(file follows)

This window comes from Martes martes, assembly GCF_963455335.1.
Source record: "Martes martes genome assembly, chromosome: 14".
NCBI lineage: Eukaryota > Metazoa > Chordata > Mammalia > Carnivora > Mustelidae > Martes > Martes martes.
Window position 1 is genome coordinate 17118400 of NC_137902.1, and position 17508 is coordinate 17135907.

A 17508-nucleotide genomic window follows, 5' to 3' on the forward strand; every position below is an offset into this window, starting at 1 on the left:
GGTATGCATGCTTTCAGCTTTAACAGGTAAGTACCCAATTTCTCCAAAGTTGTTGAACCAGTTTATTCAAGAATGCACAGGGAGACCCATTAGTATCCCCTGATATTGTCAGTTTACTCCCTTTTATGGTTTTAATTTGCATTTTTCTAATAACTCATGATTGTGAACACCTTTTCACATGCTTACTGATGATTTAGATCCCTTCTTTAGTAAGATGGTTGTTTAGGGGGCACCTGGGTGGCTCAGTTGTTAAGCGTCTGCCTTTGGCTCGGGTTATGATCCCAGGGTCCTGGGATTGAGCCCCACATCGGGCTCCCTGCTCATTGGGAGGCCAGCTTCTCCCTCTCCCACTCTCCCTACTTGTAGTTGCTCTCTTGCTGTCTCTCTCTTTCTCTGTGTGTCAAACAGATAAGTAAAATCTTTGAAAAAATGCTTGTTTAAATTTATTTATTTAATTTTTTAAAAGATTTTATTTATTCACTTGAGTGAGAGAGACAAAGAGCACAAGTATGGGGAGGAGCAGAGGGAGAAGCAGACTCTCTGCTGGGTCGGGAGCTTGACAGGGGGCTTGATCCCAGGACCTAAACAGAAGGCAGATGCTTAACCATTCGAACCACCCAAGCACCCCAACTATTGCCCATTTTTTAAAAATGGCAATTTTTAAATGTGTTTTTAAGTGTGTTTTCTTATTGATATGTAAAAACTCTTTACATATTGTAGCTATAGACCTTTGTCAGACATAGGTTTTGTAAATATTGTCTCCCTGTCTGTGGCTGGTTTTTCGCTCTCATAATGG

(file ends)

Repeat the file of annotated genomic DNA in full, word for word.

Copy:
This window comes from Martes martes, assembly GCF_963455335.1.
Source record: "Martes martes genome assembly, chromosome: 14".
NCBI lineage: Eukaryota > Metazoa > Chordata > Mammalia > Carnivora > Mustelidae > Martes > Martes martes.
Window position 1 is genome coordinate 17118400 of NC_137902.1, and position 17508 is coordinate 17135907.

A 17508-nucleotide genomic window follows, 5' to 3' on the forward strand; every position below is an offset into this window, starting at 1 on the left:
GGTATGCATGCTTTCAGCTTTAACAGGTAAGTACCCAATTTCTCCAAAGTTGTTGAACCAGTTTATTCAAGAATGCACAGGGAGACCCATTAGTATCCCCTGATATTGTCAGTTTACTCCCTTTTATGGTTTTAATTTGCATTTTTCTAATAACTCATGATTGTGAACACCTTTTCACATGCTTACTGATGATTTAGATCCCTTCTTTAGTAAGATGGTTGTTTAGGGGGCACCTGGGTGGCTCAGTTGTTAAGCGTCTGCCTTTGGCTCGGGTTATGATCCCAGGGTCCTGGGATTGAGCCCCACATCGGGCTCCCTGCTCATTGGGAGGCCAGCTTCTCCCTCTCCCACTCTCCCTACTTGTAGTTGCTCTCTTGCTGTCTCTCTCTTTCTCTGTGTGTCAAACAGATAAGTAAAATCTTTGAAAAAATGCTTGTTTAAATTTATTTATTTAATTTTTTAAAAGATTTTATTTATTCACTTGAGTGAGAGAGACAAAGAGCACAAGTATGGGGAGGAGCAGAGGGAGAAGCAGACTCTCTGCTGGGTCGGGAGCTTGACAGGGGGCTTGATCCCAGGACCTAAACAGAAGGCAGATGCTTAACCATTCGAACCACCCAAGCACCCCAACTATTGCCCATTTTTTAAAAATGGCAATTTTTAAATGTGTTTTTAAGTGTGTTTTCTTATTGATATGTAAAAACTCTTTACATATTGTAGCTATAGACCTTTGTCAGACATAGGTTTTGTAAATATTGTCTCCCTGTCTGTGGCTGGTTTTTCGCTCTCATAATGG